The Free Flow of Information Act passed through the Senate Judiciary Committee yesterday by a vote of 14-6, a measure that gives unprecedented protections to media outlets that leak classified information, like, say, the NSA’s terrorist surveillance program revealed by the New York Times or the CIA’s secret terrorist jails revealed by the Washington Post. It also for the first time places some national security decisions under the purview of a federal judge.
Sen. Jeff Sessions (R-Ala.), ranking Republican on the Senate Judiciary Committee, again raised red flags about the so-called media shield law, warning that Democrats voted down in committee amendments specifically designed to protect our troops.
“As our troops prepare for a surge in Afghanistan, the majority blocked an amendment to protect the secrecy of troop movements and battle plans,” Sessions said. “The rejection of these and other amendments recklessly imperils the security of our citizens and our soldiers, and leaves in place a bill that is deeply and fundamentally flawed.”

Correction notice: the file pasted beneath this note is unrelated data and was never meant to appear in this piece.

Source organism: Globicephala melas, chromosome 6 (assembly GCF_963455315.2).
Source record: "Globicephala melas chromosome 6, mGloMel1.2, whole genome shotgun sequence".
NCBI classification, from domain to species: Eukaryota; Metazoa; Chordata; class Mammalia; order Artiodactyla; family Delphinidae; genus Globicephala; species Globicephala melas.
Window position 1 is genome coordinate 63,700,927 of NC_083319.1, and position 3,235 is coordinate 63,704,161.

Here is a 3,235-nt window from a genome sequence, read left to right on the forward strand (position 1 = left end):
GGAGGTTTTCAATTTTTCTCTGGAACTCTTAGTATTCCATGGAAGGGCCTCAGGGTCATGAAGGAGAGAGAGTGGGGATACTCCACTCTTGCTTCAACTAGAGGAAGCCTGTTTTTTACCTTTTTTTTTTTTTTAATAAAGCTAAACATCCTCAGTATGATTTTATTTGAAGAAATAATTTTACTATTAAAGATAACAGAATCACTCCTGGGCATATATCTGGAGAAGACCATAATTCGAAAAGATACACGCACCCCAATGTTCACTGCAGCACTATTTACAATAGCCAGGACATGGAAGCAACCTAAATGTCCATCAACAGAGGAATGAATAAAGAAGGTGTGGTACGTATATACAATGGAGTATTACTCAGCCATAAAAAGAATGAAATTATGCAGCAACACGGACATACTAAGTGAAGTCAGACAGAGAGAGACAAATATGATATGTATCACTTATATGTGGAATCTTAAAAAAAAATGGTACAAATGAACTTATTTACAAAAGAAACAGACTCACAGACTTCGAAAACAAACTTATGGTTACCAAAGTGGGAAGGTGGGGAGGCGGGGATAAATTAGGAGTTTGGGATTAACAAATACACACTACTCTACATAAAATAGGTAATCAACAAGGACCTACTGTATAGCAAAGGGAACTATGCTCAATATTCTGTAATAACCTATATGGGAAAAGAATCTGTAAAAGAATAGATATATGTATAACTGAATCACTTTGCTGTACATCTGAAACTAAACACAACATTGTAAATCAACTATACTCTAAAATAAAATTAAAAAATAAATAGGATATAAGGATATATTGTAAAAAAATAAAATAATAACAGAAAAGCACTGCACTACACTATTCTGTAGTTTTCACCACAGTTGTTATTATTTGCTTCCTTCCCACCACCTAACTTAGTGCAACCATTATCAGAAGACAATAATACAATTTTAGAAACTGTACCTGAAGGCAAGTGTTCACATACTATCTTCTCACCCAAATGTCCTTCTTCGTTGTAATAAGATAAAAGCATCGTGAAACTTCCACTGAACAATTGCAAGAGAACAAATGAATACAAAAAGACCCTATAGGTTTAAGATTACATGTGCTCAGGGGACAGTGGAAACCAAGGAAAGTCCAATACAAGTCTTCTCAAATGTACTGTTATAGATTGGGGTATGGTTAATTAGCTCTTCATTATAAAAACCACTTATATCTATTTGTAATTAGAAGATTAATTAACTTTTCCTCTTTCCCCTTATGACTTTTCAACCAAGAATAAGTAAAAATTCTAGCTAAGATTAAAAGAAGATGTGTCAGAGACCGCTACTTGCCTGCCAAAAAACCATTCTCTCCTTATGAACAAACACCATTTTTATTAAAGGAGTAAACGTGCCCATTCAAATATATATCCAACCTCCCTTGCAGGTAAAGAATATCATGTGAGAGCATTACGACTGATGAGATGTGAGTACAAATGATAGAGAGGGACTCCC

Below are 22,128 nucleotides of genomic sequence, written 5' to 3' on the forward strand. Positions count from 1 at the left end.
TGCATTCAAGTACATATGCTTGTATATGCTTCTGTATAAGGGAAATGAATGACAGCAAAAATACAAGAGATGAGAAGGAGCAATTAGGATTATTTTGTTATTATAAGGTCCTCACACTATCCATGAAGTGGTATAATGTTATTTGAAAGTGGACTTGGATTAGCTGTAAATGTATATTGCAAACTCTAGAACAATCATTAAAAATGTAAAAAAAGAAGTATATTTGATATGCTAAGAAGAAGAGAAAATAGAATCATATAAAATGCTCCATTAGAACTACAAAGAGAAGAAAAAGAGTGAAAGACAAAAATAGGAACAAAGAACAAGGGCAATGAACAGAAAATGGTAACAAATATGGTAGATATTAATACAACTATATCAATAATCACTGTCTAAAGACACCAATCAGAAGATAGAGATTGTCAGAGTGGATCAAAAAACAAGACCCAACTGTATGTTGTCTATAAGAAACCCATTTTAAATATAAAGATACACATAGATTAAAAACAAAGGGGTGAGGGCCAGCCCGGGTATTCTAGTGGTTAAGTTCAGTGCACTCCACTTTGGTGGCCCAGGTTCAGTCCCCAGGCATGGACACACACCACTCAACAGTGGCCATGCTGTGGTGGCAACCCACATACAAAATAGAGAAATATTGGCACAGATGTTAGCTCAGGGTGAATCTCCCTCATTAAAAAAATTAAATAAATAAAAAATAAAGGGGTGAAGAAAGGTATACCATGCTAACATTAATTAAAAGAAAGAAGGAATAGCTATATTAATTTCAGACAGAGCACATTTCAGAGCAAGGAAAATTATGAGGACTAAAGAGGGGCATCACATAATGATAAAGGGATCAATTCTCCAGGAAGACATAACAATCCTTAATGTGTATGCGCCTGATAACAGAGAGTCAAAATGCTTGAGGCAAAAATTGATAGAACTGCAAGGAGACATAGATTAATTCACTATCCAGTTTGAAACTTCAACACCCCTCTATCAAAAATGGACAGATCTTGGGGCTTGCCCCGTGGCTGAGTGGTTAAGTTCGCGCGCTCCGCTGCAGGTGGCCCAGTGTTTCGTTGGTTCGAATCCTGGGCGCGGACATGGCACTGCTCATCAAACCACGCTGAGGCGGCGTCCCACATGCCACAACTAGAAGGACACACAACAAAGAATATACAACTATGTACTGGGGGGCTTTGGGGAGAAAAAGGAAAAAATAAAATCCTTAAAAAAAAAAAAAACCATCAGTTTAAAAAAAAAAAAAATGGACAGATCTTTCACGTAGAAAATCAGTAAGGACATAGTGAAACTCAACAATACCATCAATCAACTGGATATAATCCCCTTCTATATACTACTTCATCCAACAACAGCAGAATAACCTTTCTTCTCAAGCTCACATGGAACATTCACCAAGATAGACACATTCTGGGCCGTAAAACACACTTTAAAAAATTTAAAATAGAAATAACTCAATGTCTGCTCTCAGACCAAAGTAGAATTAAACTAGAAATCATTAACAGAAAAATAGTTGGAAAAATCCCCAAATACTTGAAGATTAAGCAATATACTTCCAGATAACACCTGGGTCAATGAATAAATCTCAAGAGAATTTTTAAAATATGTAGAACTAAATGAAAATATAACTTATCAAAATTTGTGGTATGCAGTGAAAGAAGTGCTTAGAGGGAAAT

“This legislation will, for the first time in the history of our country, give a federal court privilege to those involved in the criminal leaking of classified information,” Sessions warned. “It is an unprecedented measure that will further hamstring the government’s ability to keep its most vital operations confidential — even when the lives of innocent Americans are at stake.”
Top security and intelligence experts oppose the measure, including former Attorney General Mike Mukasey, Former CIA and NSA Director General Michael Hayden, as well President Obama’s own FBI Director and Secretary of Defense.
“Supporters of this legislation have provided no real rationale for enacting such a risky measure,” Sessions continued. “There have been only 19 cases between 1994 and 2006 when journalists were subpoenaed for source information. The Department of Justice has used its subpoena authority both sparingly and responsibly. Its officials are already bound by strict and rigorously enforced guidelines.”